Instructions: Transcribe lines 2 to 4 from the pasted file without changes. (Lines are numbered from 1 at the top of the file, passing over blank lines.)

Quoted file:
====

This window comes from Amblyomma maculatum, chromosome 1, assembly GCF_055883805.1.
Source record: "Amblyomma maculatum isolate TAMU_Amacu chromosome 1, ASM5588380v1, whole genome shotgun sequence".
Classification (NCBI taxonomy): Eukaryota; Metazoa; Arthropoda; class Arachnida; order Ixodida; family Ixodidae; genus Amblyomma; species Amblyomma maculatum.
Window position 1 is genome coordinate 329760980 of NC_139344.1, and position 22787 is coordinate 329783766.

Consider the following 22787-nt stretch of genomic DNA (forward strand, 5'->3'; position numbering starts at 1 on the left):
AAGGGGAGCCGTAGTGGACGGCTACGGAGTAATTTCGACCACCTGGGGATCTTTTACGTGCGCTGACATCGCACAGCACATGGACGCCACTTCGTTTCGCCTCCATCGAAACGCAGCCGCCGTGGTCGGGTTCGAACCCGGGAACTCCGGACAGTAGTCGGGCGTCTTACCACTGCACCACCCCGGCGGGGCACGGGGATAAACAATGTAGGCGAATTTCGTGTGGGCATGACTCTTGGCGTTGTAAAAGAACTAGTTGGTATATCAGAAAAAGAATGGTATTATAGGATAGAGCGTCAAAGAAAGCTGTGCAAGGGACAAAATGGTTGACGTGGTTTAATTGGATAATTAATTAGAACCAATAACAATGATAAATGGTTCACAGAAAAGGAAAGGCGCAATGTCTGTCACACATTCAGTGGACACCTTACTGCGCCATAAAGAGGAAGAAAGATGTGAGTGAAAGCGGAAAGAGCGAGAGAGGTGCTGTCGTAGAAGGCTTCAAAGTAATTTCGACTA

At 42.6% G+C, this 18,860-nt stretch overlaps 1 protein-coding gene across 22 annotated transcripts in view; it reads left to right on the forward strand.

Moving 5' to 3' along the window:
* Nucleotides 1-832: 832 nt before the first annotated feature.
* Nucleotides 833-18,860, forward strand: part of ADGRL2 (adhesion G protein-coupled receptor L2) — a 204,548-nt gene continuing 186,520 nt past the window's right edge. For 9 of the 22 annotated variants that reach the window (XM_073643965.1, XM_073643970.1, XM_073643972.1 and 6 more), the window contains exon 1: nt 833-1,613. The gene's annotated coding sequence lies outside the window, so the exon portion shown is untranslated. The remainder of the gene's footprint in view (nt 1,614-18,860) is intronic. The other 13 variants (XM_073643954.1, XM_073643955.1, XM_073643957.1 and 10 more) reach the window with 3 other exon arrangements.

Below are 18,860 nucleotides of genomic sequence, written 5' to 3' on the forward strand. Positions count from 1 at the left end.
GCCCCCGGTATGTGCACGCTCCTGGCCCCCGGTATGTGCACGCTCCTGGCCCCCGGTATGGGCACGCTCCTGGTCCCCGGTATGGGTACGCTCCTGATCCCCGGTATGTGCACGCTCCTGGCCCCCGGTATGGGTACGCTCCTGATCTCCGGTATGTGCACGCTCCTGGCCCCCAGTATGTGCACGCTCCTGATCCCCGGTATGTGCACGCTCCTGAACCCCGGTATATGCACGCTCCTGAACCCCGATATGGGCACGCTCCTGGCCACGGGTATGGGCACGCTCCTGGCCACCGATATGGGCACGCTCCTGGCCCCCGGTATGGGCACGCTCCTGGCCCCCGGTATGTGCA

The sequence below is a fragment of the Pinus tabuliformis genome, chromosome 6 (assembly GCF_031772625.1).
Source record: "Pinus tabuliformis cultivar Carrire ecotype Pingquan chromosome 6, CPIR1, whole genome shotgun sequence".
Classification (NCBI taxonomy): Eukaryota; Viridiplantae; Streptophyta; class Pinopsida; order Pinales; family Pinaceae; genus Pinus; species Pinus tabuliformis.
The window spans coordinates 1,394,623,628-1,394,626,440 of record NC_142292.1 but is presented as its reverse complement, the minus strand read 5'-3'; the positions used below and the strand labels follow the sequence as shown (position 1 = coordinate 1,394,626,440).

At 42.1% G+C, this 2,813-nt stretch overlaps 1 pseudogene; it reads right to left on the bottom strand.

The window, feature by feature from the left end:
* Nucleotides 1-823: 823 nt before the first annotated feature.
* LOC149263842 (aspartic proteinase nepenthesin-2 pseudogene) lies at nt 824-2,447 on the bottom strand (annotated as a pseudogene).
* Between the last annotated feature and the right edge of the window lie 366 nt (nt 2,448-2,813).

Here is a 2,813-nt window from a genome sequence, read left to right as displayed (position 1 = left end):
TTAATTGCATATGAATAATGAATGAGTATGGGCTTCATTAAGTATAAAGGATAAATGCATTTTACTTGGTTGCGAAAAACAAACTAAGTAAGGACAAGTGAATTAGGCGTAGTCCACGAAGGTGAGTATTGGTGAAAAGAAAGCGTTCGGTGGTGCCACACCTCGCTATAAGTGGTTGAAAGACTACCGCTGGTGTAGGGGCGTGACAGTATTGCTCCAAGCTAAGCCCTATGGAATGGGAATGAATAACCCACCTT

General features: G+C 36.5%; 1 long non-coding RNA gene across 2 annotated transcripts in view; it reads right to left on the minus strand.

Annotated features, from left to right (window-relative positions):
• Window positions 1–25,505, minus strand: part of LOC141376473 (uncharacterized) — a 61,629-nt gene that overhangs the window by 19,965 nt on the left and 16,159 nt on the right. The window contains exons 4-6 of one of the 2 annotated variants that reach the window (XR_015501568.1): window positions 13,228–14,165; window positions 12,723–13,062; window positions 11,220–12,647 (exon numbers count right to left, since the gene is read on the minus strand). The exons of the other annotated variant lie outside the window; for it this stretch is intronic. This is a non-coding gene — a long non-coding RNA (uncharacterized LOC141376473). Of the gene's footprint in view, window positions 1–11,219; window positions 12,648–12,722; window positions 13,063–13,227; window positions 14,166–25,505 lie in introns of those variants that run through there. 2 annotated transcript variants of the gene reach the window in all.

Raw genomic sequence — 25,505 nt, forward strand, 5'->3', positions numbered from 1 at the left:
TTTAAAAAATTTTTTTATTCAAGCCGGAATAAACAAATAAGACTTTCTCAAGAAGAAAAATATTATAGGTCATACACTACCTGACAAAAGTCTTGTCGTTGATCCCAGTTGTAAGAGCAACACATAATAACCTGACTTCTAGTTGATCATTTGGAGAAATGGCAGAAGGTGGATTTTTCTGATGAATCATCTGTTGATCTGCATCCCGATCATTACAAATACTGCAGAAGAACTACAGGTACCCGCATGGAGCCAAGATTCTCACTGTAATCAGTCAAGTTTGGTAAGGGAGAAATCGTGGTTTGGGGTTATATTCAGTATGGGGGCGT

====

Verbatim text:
Source record: "Amblyomma maculatum isolate TAMU_Amacu chromosome 1, ASM5588380v1, whole genome shotgun sequence".
Classification (NCBI taxonomy): Eukaryota; Metazoa; Arthropoda; class Arachnida; order Ixodida; family Ixodidae; genus Amblyomma; species Amblyomma maculatum.
Window position 1 is genome coordinate 329760980 of NC_139344.1, and position 22787 is coordinate 329783766.